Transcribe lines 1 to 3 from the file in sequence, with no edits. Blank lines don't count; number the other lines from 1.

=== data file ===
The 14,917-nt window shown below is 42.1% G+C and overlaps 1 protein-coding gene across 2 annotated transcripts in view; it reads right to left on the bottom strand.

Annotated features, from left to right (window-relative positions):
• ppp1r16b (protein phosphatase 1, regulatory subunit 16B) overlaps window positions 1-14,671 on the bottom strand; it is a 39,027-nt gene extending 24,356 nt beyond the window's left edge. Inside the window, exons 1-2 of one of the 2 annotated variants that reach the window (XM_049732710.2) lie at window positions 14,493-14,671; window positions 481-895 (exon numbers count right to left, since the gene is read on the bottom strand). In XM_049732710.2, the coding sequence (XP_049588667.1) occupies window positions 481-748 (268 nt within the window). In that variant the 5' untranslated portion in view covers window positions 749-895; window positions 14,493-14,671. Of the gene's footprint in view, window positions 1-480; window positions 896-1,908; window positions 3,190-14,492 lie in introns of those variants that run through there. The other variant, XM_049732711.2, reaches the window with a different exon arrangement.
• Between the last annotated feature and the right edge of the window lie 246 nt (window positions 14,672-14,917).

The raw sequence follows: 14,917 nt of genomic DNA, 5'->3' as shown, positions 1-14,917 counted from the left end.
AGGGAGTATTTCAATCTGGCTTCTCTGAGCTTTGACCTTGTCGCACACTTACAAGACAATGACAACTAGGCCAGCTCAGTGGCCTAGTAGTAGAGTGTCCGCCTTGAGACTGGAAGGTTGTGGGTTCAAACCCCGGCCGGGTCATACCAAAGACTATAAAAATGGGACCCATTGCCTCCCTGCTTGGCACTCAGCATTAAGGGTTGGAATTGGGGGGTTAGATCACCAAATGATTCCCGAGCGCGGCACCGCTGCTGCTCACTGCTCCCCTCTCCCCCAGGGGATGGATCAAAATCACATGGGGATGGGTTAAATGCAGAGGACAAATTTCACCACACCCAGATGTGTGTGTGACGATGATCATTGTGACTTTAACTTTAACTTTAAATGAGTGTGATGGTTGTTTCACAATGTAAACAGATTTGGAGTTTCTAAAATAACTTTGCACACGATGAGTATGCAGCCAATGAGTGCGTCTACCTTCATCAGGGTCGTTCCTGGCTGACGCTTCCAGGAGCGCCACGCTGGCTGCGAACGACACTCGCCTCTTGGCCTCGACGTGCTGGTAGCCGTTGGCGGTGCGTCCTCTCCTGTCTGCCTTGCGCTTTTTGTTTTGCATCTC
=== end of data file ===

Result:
The 14,917-nt window shown below is 42.1% G+C and overlaps 1 protein-coding gene across 2 annotated transcripts in view; it reads right to left on the bottom strand.

Annotated features, from left to right (window-relative positions):
• ppp1r16b (protein phosphatase 1, regulatory subunit 16B) overlaps window positions 1-14,671 on the bottom strand; it is a 39,027-nt gene extending 24,356 nt beyond the window's left edge. Inside the window, exons 1-2 of one of the 2 annotated variants that reach the window (XM_049732710.2) lie at window positions 14,493-14,671; window positions 481-895 (exon numbers count right to left, since the gene is read on the bottom strand). In XM_049732710.2, the coding sequence (XP_049588667.1) occupies window positions 481-748 (268 nt within the window). In that variant the 5' untranslated portion in view covers window positions 749-895; window positions 14,493-14,671. Of the gene's footprint in view, window positions 1-480; window positions 896-1,908; window positions 3,190-14,492 lie in introns of those variants that run through there. The other variant, XM_049732711.2, reaches the window with a different exon arrangement.